Choosing a Moral Framework on Climate Change

December 16, 2007

I’ve previously suggested that there exists a group of people who view climate change primarily as a moral problem, not an economic one. Being able to say what kind of problem climate change is has a tremendous impact on one’s analysis. If we believe that climate change is bad in itself or a symptom of something that is bad in itself, that suggests a different solution than if we are only worried about the possible negative consequences of climate change. If it were an economic problem, a problem of consequences, then the solution would be straightforward: choose the policy whose costs equal its benefits. Making climate change a deontological problem makes determining the “optimal policy” a much more complicated procedure.

Even the most vehement advocates of action against climate change make claims that we are “destroying the planet” only as hyperbole. No one really believes that if we continue on our current course, the result will be a Waterworld-esque apocalype, in which there is no inhabitable land at all. The changes that the planet will undergo may be massive, but they aren’t that massive.

The kinds of changes people expect basically come down to a shift in what lands are usable for certain purposes (e.g. agriculture, human habitation). The types of costs suggested by such a shift are costs in relocation, property, and human life; all these costs, however, are measurable, and none are really mind-boggling. People may have to live somewhere else, but they will still have somewhere to live. Food may have to be grown in different areas than it is grown now, but it will still be possible to grow enough food for everyone (before disputing this, recall Malthus’s prediction in 1800 that population growth would lead to widespread famine in Europe).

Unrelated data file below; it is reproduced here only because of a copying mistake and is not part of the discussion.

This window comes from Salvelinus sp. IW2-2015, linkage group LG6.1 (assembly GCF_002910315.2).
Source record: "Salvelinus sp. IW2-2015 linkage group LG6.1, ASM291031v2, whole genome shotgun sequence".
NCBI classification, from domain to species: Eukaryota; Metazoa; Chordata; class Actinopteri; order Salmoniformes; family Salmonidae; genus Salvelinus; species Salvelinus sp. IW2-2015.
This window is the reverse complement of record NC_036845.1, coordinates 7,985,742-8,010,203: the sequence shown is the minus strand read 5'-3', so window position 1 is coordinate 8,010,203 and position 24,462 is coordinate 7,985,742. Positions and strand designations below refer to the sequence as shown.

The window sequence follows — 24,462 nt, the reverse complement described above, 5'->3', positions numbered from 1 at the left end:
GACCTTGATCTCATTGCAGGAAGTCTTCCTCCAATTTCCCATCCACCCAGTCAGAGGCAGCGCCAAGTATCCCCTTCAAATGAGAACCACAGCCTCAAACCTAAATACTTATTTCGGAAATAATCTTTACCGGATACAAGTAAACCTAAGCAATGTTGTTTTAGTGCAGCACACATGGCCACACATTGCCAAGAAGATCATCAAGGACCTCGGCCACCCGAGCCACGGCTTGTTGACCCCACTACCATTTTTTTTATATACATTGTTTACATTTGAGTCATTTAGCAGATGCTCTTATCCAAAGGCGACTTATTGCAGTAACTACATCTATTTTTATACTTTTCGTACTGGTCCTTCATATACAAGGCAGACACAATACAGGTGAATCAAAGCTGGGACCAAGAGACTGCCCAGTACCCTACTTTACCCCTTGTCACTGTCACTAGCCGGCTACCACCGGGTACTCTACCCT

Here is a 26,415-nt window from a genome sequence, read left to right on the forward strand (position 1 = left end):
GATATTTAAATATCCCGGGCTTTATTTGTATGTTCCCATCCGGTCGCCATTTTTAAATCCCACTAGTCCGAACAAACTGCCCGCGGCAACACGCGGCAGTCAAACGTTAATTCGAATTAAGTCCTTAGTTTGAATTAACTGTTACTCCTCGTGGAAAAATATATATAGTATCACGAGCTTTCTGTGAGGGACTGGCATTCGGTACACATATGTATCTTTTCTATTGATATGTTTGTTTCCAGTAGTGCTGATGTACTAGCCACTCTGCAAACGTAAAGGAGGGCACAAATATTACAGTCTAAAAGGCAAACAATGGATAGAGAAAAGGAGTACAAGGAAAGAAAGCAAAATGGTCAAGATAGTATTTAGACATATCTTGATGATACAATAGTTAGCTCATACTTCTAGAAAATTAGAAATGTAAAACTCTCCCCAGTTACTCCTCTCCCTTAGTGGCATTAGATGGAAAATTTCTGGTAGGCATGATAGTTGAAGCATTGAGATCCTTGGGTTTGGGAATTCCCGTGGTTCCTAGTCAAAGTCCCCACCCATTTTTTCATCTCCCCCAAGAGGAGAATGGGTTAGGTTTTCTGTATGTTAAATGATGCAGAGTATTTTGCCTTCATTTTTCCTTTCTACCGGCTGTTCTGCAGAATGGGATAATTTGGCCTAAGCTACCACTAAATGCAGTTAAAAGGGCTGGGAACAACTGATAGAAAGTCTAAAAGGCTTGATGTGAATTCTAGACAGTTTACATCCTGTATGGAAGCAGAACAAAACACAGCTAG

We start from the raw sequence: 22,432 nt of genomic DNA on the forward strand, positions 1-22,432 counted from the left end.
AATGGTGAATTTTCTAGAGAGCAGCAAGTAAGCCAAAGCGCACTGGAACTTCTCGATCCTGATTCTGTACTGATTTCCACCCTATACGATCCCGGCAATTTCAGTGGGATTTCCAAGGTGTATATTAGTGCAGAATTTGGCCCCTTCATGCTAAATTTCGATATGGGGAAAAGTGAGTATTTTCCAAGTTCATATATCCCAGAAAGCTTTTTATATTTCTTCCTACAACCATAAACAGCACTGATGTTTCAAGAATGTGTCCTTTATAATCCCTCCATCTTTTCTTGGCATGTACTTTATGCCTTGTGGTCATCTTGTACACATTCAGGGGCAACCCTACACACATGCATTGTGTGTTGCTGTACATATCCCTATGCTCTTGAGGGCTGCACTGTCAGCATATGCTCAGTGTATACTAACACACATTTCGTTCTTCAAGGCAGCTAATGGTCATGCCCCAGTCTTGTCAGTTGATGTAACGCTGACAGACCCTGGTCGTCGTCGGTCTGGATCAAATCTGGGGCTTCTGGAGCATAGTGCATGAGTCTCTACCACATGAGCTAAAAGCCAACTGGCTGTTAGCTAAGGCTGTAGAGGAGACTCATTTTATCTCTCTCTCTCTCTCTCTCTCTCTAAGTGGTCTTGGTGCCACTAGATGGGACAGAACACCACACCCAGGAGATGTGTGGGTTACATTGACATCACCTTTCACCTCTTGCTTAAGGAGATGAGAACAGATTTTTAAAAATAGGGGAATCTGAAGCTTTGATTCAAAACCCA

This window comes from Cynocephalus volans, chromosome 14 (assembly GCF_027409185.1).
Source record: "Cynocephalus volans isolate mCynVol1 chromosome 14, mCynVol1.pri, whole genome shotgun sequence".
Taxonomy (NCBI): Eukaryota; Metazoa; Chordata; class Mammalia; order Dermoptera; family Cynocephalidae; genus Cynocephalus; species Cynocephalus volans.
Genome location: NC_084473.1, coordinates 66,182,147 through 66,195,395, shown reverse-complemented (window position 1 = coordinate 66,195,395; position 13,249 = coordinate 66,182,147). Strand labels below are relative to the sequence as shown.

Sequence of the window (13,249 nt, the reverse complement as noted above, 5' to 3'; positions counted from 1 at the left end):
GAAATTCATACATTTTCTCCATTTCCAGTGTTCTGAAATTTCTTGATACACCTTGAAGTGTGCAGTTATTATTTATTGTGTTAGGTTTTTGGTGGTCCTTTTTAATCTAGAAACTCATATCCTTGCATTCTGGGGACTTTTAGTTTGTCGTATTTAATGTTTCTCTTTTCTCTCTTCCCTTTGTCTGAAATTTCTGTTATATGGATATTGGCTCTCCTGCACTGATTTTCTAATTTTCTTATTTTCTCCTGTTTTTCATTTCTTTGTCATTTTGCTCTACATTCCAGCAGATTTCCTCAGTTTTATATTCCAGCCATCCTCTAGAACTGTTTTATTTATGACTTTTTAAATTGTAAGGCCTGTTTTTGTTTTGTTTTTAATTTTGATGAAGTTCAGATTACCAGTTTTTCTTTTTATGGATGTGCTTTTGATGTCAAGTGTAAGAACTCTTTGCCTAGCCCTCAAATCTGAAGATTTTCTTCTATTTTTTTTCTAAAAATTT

The point is, there’s no reason to believe that climate change is a fundamentally different problem, economically, than any other we have encountered in the past. Economics assumes limited, but not direly limited, resources, and its models are useful for examining situations where those conditions prevail. I am not convinced that there is a relevant difference between climate change and any other problem which makes climate change not susceptible to economic analysis.

Ultimately, the conclusion you reach about how we ought to deal with climate change depends on the moral framework you have chosen. Using utilitarian cost/benefit analysis, you’ll get one answer. Accept (say) the anarchist’s position, and start by saying that there is something fundamentally wrong with modern life, and you’ll get a very different answer.


3 Responses to “Choosing a Moral Framework on Climate Change”

  1. lichanos Says:

    I agree with your basic idea, and it bothers me that ethical/philosophical problems are often posed as scientific questions of fact by environmentalists (of whom I AM one.) This leads to confusing politics and science, and much hyperbole in the media.

    There are, however, more than two choices here, and I certainly don’t agree with your utilitarian-anarchist dichotomy. Perhaps you were just being provocative.

    The fact is, like evolution, the deep forces of history are driven by populations, not individuals, and we can’t really control it very well. No country is going to embrace voluntary flat-line economic growth, unless we figure out how to maintain wealth AND radically reduce population. So, we are stuck with adapting to climate change in some form.